“Thanks again,” Brittney called after her, but she doubted the girl heard her.
Brittney gave Dustin a quick kiss on the head and released him. He seemed to be growing up so fast. She crossed to the stove.
“Okay. Now, tell me what’s got you so wound up.”
She donned the oven mitts she’d removed earlier and pulled the lasagna out of the oven. Dustin danced around the kitchen unable to contain his excitement. She smiled. His enthusiasm was contagious.
“The Nashville Tornados are playing the New Orleans Ravens in two weeks. It’s the only time they’ll play this season unless both teams make the playoffs, and that’s never going to happen. The whole team is going to the game. Can I go, Mom? Please?” His huge amber, puppy dog eyes pleaded with her.
Her heart stopped, and she almost dropped the lasagna. The moment she’d dreaded for over ten years had arrived. Her hands shook. She placed the hot dish on the trivet on the counter, swallowed the lump of fear in her throat, and hoped Dustin didn’t notice her agitation.
“Do parents have to accompany their children?” She tried to keep her voice steady and prayed the answer was no.
“Nope. The coach is going to take the team.” Dustin pulled another chocolate chip cookie out of the cookie jar.
“Hey! Supper’s almost ready,” she scolded.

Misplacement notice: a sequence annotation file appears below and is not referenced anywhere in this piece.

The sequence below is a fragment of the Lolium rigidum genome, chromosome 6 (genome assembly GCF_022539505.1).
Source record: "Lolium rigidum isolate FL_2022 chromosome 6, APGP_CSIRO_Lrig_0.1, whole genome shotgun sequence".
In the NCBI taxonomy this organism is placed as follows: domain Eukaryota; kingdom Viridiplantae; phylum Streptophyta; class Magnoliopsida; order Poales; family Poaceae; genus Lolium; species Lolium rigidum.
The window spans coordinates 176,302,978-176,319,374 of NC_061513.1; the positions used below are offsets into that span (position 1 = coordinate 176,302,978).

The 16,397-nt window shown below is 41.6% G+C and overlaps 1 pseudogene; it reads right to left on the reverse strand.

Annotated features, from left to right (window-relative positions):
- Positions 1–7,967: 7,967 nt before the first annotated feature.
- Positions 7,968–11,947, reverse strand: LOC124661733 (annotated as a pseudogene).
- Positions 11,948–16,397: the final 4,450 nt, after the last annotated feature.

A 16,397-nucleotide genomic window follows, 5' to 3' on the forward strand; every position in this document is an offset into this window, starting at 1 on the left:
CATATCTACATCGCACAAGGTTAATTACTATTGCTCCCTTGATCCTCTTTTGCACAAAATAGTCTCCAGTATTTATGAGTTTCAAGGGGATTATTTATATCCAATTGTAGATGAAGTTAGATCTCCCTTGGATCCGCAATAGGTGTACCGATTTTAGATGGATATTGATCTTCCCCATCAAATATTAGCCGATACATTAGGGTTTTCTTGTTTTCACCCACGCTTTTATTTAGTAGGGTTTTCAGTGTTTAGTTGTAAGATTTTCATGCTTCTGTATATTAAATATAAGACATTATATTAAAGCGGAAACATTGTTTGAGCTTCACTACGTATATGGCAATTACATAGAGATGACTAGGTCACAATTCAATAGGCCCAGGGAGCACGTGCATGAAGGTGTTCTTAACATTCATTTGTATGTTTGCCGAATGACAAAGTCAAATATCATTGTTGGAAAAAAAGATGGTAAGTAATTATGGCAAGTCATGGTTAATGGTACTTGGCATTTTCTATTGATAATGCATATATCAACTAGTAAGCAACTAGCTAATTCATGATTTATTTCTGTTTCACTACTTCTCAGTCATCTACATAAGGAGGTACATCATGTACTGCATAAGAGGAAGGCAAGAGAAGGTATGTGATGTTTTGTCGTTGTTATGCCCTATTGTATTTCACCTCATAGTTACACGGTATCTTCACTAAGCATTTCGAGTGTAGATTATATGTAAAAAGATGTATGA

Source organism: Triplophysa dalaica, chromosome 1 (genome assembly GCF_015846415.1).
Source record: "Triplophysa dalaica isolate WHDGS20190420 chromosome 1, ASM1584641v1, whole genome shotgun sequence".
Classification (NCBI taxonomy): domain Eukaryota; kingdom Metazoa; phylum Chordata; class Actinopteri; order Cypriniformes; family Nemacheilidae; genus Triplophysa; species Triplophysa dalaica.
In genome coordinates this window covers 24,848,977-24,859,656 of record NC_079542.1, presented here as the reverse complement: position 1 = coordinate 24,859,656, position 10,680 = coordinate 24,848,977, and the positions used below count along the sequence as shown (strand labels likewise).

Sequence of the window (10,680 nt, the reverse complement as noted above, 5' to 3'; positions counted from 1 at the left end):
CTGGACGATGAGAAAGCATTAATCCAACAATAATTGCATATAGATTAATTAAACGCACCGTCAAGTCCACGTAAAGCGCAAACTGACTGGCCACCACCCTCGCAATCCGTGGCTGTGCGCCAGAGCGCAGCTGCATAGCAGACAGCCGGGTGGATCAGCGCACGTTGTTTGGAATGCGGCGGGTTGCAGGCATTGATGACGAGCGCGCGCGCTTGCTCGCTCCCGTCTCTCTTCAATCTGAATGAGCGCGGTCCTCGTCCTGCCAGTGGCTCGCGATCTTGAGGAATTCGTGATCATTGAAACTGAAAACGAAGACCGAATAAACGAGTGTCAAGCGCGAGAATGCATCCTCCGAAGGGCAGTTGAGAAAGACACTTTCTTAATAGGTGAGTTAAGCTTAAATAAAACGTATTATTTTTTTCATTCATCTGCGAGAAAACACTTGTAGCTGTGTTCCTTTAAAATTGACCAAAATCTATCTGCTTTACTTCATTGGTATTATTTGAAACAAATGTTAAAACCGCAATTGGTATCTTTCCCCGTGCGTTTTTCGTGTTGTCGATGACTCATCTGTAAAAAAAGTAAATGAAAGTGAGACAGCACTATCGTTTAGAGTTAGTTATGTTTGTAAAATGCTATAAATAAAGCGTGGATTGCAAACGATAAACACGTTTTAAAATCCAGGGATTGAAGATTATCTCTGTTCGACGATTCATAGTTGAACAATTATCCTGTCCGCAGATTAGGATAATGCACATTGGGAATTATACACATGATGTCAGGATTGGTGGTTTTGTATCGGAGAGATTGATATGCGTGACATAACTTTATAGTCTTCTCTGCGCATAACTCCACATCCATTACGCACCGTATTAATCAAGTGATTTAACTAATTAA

He took a big bite of the cookie and turned to look at her, all innocence, as if he hadn’t heard her. She smiled and released some of the tension in her shoulders. He could always get around her with that look, the same ‘devil may care’ look his father had used.
“So, can I go?”
Though the thought of him in the same ballpark as the New Orleans Ravens made her sick, the chances were good that, if he went with his team, the life she’d built for them wouldn’t be at risk. He’d just be one of the fans. Somewhat relieved, she smiled warmly at him.
“If Coach Brian is willing to take the team, I don’t see why not. It sounds like a great opportunity. Let me know how much you need for the ticket. I can give you extra money for food and perhaps a souvenir or two.”
She walked over to the fridge to collect the ingredients for the Caesar salad. Dustin’s silence made her pause. She thought he’d be over the moon about being allowed to go to the game and see his favorite team play. He’d certainly been excited enough a few minutes earlier. What had changed?